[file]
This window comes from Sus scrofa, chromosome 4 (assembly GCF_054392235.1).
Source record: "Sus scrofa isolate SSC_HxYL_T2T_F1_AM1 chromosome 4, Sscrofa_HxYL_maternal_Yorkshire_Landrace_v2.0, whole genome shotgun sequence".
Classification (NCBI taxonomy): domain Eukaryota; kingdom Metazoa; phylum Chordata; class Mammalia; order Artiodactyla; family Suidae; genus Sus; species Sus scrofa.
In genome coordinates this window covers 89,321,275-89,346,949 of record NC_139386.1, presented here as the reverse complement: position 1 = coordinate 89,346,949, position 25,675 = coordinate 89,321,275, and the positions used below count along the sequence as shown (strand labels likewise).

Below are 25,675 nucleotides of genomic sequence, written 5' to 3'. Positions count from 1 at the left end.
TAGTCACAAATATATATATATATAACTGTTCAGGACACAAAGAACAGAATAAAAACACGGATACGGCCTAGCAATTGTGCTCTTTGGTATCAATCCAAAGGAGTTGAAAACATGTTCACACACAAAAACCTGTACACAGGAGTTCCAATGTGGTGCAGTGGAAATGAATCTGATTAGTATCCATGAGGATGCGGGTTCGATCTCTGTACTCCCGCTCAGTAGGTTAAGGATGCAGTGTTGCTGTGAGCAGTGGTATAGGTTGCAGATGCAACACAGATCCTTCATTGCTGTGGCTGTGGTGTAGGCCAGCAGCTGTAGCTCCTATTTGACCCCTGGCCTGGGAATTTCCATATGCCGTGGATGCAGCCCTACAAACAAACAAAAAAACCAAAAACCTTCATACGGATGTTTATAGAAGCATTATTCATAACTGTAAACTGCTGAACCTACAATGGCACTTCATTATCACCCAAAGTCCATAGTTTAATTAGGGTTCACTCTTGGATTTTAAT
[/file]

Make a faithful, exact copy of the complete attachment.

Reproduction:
This window comes from Sus scrofa, chromosome 4 (assembly GCF_054392235.1).
Source record: "Sus scrofa isolate SSC_HxYL_T2T_F1_AM1 chromosome 4, Sscrofa_HxYL_maternal_Yorkshire_Landrace_v2.0, whole genome shotgun sequence".
Classification (NCBI taxonomy): domain Eukaryota; kingdom Metazoa; phylum Chordata; class Mammalia; order Artiodactyla; family Suidae; genus Sus; species Sus scrofa.
In genome coordinates this window covers 89,321,275-89,346,949 of record NC_139386.1, presented here as the reverse complement: position 1 = coordinate 89,346,949, position 25,675 = coordinate 89,321,275, and the positions used below count along the sequence as shown (strand labels likewise).

Below are 25,675 nucleotides of genomic sequence, written 5' to 3'. Positions count from 1 at the left end.
TAGTCACAAATATATATATATATAACTGTTCAGGACACAAAGAACAGAATAAAAACACGGATACGGCCTAGCAATTGTGCTCTTTGGTATCAATCCAAAGGAGTTGAAAACATGTTCACACACAAAAACCTGTACACAGGAGTTCCAATGTGGTGCAGTGGAAATGAATCTGATTAGTATCCATGAGGATGCGGGTTCGATCTCTGTACTCCCGCTCAGTAGGTTAAGGATGCAGTGTTGCTGTGAGCAGTGGTATAGGTTGCAGATGCAACACAGATCCTTCATTGCTGTGGCTGTGGTGTAGGCCAGCAGCTGTAGCTCCTATTTGACCCCTGGCCTGGGAATTTCCATATGCCGTGGATGCAGCCCTACAAACAAACAAAAAAACCAAAAACCTTCATACGGATGTTTATAGAAGCATTATTCATAACTGTAAACTGCTGAACCTACAATGGCACTTCATTATCACCCAAAGTCCATAGTTTAATTAGGGTTCACTCTTGGATTTTAAT